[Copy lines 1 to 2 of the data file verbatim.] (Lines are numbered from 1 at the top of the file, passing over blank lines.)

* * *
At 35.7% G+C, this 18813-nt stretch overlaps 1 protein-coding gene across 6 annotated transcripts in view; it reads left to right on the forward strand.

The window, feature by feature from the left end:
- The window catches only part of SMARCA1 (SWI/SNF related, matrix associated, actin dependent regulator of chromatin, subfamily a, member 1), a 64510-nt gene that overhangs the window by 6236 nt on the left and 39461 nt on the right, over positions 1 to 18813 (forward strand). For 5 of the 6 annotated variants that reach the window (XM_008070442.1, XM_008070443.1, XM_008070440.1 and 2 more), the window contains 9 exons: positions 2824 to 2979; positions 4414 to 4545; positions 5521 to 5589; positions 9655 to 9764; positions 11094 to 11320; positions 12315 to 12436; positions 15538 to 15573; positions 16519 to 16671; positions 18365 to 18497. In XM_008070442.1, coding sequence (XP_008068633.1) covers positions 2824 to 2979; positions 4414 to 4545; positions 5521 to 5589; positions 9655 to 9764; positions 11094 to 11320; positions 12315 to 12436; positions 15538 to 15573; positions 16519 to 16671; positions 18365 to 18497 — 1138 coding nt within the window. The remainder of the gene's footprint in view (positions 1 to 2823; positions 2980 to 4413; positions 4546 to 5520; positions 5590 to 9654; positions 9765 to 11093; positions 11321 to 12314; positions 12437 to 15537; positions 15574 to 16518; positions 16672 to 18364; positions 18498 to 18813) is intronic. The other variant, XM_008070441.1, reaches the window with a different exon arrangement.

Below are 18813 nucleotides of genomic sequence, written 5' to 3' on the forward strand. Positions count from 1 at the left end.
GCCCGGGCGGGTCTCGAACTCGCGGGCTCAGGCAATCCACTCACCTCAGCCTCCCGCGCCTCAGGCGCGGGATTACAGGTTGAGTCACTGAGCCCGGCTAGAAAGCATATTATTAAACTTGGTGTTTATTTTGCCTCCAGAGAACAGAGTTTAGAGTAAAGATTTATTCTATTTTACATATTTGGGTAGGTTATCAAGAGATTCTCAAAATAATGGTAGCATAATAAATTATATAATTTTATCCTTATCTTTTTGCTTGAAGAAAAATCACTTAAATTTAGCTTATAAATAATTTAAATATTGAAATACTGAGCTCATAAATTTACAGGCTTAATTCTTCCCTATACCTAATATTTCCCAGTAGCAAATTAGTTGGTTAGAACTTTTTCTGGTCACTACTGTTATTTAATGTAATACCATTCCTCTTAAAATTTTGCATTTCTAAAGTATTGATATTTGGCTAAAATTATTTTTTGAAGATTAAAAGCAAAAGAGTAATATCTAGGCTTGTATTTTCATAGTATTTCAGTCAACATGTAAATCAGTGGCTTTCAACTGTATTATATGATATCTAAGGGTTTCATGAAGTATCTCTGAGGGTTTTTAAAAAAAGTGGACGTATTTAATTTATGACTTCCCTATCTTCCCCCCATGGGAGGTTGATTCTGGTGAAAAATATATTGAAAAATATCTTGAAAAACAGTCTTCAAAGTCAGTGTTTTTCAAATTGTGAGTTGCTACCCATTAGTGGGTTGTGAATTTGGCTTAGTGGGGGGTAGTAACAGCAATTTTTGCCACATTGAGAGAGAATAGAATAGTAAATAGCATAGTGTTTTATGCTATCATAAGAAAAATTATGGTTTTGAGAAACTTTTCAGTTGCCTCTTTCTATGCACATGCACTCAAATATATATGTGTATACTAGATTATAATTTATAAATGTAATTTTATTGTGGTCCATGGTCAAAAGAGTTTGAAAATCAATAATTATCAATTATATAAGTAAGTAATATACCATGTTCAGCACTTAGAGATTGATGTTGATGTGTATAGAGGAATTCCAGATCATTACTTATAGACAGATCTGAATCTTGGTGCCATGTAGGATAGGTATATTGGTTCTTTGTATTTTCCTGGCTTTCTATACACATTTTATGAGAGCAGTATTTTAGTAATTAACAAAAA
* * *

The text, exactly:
At 35.7% G+C, this 18813-nt stretch overlaps 1 protein-coding gene across 6 annotated transcripts in view; it reads left to right on the forward strand.

The window, feature by feature from the left end: